Anytime a large packing box came into our house, it was cause for celebration. We couldn't wait to get our hands on those things! One such box---was it for a new refrigerator or washing machine?--found its way into family infamy. My youngest brother Fritz and his gang of little hoodlum friends laid claim to that box. This crew of kids had caused mayhem at Silver Lake Elementary in kindergarten. All the moms strongly advised the principal that separating them would be in the school's best interest. He kindly told them that "we know best." Suffice it to say that the Hayes Street Gang never shared teachers for the rest of their elementary school careers!

Toward the end of that era, they established a "club" in that packing carton, right in the middle of our living room. We'd all watch as they hauled blankets, toys and other things in there. We'd listen as their giggles would be stifled, followed by a shifting of the box, moving seemingly of its own accord a few inches.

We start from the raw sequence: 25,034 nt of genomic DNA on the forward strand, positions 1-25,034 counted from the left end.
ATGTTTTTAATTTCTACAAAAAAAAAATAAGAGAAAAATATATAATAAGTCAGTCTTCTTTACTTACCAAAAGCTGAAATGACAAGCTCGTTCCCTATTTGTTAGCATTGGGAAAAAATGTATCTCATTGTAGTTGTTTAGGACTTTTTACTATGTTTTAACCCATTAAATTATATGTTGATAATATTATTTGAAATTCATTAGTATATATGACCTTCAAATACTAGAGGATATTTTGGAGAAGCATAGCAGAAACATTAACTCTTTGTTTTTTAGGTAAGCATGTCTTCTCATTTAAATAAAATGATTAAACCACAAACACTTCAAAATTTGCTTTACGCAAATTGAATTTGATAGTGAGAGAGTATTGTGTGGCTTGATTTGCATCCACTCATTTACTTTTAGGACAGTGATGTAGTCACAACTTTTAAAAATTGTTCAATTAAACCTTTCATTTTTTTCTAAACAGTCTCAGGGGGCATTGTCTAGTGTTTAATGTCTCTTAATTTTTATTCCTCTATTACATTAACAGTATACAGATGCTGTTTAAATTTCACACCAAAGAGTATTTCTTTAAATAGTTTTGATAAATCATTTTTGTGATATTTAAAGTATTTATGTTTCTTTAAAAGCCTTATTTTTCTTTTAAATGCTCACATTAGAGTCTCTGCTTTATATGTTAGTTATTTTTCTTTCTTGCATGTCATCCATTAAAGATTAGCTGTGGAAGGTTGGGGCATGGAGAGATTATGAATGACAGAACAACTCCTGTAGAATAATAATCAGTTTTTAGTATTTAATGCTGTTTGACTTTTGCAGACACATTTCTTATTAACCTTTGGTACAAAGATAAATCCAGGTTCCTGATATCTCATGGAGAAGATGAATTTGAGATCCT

One afternoon, I noticed Fritz coming toward his box with a smooth flat appearance under his shirt, which he was clutching furtively as he headed into the box. I knew the score and the jig was up.

"Fritz, what's that?"

"Nothing, it's just a comic book. Go away!"

"It is NOT a comic book, you were upstairs, weren't you?"

"It's NOTHING, go away!"

I lunged for my still smaller brother, wrestled for the item in question and discovered that, sure enough, it was one of our father's Playboy magazines.

"Don't tell Mom and Dad! Please, don't!"